MOSCOW (Sputnik) — The World Anti-Doping Agency (WADA) has confirmed that it had obtained the Moscow Laboratory's database with doping tests for the January 2012 — August 2015 period, which, according to The New York Times, it could allegedly provide new evidence of alleged use of doping and lead to new penalties against Russia.
According to to the agency's press release, "WADA’s independent Intelligence and Investigations (I&I) Department acquired new intelligence concerning the former WADA-accredited Moscow Laboratory."
The doping scandal around Russia has emerged in 2015, when World Anti-Doping Agency (WADA) accused Russia of multiple anti-doping violations and suspended the Moscow laboratory of RUSADA, the Russian National Anti-Doping Agency. Richard McLaren, the head of the WADA commission, previously presented a two-part report on doping violations in Russia, which alleged the existence of a state-supported doping system, a claim strongly denied by President Vladimir Putin and other officials, who, however admit that the country has doping-related issues it is working to resolve.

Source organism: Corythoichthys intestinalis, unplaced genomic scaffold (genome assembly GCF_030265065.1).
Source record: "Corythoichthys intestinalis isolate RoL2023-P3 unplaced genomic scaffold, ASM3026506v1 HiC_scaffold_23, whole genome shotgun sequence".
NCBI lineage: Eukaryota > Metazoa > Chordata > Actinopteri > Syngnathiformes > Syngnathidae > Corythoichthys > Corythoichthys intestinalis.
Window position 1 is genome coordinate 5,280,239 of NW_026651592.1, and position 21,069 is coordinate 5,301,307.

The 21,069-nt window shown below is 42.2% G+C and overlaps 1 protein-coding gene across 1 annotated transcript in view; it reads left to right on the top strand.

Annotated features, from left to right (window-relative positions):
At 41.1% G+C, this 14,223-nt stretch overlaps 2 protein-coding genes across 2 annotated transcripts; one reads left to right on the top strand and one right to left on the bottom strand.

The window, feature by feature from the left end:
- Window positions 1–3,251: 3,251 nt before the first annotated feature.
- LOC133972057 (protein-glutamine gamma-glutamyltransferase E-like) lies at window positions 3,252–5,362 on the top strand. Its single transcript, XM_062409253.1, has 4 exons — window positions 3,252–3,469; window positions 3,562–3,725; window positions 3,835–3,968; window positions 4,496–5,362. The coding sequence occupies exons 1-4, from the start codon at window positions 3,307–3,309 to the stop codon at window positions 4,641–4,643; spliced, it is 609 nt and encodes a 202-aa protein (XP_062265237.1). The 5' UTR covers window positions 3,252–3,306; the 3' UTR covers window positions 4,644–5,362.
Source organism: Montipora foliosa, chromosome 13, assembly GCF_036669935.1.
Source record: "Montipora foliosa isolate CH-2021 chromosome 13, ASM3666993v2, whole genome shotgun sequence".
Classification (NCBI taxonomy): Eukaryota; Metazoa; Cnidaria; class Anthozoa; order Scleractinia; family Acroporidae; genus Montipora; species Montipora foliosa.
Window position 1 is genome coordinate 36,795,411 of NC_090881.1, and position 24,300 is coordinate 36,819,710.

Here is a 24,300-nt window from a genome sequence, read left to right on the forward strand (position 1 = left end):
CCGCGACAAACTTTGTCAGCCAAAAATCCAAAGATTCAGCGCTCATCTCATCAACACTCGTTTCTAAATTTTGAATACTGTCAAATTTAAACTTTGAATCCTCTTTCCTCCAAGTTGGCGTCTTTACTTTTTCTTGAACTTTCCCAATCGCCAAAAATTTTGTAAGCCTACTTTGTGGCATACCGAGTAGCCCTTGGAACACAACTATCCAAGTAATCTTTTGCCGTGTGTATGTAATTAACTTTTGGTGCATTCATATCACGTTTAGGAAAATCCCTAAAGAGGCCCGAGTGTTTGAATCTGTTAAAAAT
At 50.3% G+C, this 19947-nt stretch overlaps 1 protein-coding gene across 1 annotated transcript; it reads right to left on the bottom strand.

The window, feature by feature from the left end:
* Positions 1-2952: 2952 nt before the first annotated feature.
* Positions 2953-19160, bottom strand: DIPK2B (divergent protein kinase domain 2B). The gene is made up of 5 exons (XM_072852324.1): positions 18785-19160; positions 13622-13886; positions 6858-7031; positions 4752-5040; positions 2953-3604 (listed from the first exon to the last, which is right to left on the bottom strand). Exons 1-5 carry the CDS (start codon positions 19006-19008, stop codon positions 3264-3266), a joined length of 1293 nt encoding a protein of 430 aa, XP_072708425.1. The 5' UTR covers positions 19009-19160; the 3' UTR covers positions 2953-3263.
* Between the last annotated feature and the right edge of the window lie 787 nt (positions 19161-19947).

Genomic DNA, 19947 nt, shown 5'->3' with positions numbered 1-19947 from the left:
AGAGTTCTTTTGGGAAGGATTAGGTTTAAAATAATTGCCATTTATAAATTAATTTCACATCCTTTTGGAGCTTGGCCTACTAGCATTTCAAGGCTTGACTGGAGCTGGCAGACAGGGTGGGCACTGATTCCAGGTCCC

While the IOC is expected to decide on whether Russian athletes will be allowed to compete in the 2018 Olympics in December, Russian investigators have concluded that McLaren report's arguments of an alleged doping tests swap were baseless.
Most recently, Putin has yet again stated that there are cases of doping use in Russian sports, as well as in many other countries, adding that Russia is addressing them.